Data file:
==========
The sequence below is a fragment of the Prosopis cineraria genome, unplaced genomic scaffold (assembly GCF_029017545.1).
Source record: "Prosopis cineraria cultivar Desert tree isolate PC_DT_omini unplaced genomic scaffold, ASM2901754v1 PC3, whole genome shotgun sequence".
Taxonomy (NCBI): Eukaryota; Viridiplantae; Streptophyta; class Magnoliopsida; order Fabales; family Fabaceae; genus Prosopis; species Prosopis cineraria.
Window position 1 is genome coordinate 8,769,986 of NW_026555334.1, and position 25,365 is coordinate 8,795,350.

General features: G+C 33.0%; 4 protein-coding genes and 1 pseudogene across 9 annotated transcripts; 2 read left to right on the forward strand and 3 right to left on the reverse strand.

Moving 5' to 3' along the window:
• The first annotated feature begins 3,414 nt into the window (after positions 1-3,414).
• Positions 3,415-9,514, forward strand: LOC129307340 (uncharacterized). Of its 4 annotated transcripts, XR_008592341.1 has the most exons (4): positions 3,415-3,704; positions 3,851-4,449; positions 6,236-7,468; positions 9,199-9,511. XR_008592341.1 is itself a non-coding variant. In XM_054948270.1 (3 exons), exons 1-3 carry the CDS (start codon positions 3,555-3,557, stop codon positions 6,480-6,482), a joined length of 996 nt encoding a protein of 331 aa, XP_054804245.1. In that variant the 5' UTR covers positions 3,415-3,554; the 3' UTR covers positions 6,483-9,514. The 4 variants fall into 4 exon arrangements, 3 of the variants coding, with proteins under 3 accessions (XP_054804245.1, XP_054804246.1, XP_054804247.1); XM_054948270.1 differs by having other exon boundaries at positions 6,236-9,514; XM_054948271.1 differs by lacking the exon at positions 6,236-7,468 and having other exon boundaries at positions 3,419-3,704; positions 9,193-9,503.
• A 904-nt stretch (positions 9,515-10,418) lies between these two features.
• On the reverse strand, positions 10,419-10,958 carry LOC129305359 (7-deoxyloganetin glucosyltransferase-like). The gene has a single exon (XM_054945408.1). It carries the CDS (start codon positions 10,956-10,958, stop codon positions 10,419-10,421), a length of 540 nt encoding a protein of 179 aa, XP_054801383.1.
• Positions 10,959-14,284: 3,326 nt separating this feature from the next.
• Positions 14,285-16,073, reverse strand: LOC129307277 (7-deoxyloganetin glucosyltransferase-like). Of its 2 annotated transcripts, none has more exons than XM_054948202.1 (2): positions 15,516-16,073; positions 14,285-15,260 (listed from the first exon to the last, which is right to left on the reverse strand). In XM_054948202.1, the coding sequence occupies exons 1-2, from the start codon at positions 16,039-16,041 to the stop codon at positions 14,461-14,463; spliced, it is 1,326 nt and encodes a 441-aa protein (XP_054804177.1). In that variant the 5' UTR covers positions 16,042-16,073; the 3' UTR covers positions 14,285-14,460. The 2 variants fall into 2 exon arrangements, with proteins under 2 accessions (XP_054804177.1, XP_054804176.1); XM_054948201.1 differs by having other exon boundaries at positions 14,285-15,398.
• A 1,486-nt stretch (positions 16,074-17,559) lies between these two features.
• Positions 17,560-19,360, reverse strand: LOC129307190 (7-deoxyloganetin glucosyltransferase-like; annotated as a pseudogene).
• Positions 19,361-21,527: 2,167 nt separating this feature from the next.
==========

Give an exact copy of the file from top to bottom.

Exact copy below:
The sequence below is a fragment of the Prosopis cineraria genome, unplaced genomic scaffold (assembly GCF_029017545.1).
Source record: "Prosopis cineraria cultivar Desert tree isolate PC_DT_omini unplaced genomic scaffold, ASM2901754v1 PC3, whole genome shotgun sequence".
Taxonomy (NCBI): Eukaryota; Viridiplantae; Streptophyta; class Magnoliopsida; order Fabales; family Fabaceae; genus Prosopis; species Prosopis cineraria.
Window position 1 is genome coordinate 8,769,986 of NW_026555334.1, and position 25,365 is coordinate 8,795,350.

General features: G+C 33.0%; 4 protein-coding genes and 1 pseudogene across 9 annotated transcripts; 2 read left to right on the forward strand and 3 right to left on the reverse strand.

Moving 5' to 3' along the window:
• The first annotated feature begins 3,414 nt into the window (after positions 1-3,414).
• Positions 3,415-9,514, forward strand: LOC129307340 (uncharacterized). Of its 4 annotated transcripts, XR_008592341.1 has the most exons (4): positions 3,415-3,704; positions 3,851-4,449; positions 6,236-7,468; positions 9,199-9,511. XR_008592341.1 is itself a non-coding variant. In XM_054948270.1 (3 exons), exons 1-3 carry the CDS (start codon positions 3,555-3,557, stop codon positions 6,480-6,482), a joined length of 996 nt encoding a protein of 331 aa, XP_054804245.1. In that variant the 5' UTR covers positions 3,415-3,554; the 3' UTR covers positions 6,483-9,514. The 4 variants fall into 4 exon arrangements, 3 of the variants coding, with proteins under 3 accessions (XP_054804245.1, XP_054804246.1, XP_054804247.1); XM_054948270.1 differs by having other exon boundaries at positions 6,236-9,514; XM_054948271.1 differs by lacking the exon at positions 6,236-7,468 and having other exon boundaries at positions 3,419-3,704; positions 9,193-9,503.
• A 904-nt stretch (positions 9,515-10,418) lies between these two features.
• On the reverse strand, positions 10,419-10,958 carry LOC129305359 (7-deoxyloganetin glucosyltransferase-like). The gene has a single exon (XM_054945408.1). It carries the CDS (start codon positions 10,956-10,958, stop codon positions 10,419-10,421), a length of 540 nt encoding a protein of 179 aa, XP_054801383.1.
• Positions 10,959-14,284: 3,326 nt separating this feature from the next.
• Positions 14,285-16,073, reverse strand: LOC129307277 (7-deoxyloganetin glucosyltransferase-like). Of its 2 annotated transcripts, none has more exons than XM_054948202.1 (2): positions 15,516-16,073; positions 14,285-15,260 (listed from the first exon to the last, which is right to left on the reverse strand). In XM_054948202.1, the coding sequence occupies exons 1-2, from the start codon at positions 16,039-16,041 to the stop codon at positions 14,461-14,463; spliced, it is 1,326 nt and encodes a 441-aa protein (XP_054804177.1). In that variant the 5' UTR covers positions 16,042-16,073; the 3' UTR covers positions 14,285-14,460. The 2 variants fall into 2 exon arrangements, with proteins under 2 accessions (XP_054804177.1, XP_054804176.1); XM_054948201.1 differs by having other exon boundaries at positions 14,285-15,398.
• A 1,486-nt stretch (positions 16,074-17,559) lies between these two features.
• Positions 17,560-19,360, reverse strand: LOC129307190 (7-deoxyloganetin glucosyltransferase-like; annotated as a pseudogene).
• Positions 19,361-21,527: 2,167 nt separating this feature from the next.